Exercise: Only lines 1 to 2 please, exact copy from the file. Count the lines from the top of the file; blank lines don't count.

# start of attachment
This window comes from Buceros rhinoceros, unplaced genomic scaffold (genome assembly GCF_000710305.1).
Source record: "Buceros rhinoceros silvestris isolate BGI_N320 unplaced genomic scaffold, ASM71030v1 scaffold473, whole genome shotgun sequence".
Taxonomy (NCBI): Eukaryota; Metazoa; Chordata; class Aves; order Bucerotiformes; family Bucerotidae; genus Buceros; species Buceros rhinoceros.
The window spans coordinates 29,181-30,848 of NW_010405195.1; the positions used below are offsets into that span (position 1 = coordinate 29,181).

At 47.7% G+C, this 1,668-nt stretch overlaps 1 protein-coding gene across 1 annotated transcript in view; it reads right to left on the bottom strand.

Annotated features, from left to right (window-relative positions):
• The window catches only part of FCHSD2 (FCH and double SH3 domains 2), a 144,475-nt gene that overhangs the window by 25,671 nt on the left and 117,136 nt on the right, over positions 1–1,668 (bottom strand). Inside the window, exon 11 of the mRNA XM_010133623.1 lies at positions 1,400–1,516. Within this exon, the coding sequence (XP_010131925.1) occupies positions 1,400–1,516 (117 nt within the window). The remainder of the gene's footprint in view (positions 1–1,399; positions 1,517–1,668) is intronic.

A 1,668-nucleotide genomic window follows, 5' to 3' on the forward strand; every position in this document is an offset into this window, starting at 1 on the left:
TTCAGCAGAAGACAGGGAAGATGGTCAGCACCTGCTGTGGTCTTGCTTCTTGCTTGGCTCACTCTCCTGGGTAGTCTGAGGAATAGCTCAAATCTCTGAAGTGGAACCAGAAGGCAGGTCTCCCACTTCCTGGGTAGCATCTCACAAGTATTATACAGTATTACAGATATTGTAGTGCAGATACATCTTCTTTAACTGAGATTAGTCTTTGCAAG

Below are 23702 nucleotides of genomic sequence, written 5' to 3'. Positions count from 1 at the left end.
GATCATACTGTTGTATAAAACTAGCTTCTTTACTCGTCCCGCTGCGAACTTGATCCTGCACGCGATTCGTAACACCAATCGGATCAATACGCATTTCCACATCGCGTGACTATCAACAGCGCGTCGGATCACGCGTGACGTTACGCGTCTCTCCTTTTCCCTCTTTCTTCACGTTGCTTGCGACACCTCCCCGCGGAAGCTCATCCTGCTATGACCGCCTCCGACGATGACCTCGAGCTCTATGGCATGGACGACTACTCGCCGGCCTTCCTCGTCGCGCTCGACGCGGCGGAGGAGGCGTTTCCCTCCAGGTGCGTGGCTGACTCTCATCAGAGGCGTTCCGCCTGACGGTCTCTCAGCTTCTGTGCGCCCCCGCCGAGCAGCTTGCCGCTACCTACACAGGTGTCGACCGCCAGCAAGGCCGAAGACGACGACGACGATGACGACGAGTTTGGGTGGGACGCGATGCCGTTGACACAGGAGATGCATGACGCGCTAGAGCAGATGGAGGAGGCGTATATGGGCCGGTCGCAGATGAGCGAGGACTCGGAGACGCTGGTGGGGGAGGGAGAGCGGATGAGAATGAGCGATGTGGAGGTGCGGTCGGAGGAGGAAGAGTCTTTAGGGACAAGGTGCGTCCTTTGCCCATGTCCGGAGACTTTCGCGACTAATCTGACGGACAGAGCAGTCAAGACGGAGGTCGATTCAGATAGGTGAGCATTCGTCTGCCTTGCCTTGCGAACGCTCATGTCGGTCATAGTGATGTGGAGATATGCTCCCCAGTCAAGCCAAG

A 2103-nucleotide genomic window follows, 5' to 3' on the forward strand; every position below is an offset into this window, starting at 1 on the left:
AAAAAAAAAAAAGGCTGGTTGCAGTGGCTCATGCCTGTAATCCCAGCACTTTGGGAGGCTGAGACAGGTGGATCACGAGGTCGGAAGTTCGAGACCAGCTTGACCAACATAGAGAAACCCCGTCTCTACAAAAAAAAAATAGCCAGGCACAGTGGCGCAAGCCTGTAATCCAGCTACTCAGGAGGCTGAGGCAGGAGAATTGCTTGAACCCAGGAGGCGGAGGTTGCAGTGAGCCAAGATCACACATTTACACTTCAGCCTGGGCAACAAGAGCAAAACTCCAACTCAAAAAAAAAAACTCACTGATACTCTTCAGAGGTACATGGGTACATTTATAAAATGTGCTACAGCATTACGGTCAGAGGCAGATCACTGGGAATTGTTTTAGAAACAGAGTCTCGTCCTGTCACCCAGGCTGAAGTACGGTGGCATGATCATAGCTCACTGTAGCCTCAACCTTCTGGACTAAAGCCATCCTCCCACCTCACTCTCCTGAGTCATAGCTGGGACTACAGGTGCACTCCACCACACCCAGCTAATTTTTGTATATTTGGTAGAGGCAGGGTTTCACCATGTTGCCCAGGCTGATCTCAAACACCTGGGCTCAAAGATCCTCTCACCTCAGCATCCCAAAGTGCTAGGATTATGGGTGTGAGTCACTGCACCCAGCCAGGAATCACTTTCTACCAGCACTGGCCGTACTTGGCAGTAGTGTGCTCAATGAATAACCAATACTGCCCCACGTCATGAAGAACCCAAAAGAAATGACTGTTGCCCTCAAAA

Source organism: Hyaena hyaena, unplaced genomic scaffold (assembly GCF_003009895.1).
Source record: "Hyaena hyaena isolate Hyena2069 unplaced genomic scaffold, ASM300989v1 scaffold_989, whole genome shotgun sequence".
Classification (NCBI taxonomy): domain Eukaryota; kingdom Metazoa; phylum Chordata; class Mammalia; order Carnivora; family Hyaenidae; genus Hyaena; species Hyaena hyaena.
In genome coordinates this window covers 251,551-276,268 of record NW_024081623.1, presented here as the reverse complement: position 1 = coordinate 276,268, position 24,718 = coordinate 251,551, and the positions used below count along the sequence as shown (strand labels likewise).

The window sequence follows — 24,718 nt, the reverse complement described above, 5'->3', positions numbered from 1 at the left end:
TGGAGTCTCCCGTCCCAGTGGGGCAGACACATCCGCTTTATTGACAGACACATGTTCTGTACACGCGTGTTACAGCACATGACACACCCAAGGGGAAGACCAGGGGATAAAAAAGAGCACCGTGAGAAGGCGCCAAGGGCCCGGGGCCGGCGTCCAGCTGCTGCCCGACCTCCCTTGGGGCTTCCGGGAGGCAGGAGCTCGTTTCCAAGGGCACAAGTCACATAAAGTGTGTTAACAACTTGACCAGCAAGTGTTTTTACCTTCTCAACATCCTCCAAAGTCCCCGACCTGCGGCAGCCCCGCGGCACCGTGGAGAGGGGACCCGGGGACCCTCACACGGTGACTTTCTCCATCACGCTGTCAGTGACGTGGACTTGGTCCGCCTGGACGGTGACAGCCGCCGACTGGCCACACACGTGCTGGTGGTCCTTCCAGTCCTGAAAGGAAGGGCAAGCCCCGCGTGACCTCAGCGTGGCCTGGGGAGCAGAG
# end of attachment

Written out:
This window comes from Buceros rhinoceros, unplaced genomic scaffold (genome assembly GCF_000710305.1).
Source record: "Buceros rhinoceros silvestris isolate BGI_N320 unplaced genomic scaffold, ASM71030v1 scaffold473, whole genome shotgun sequence".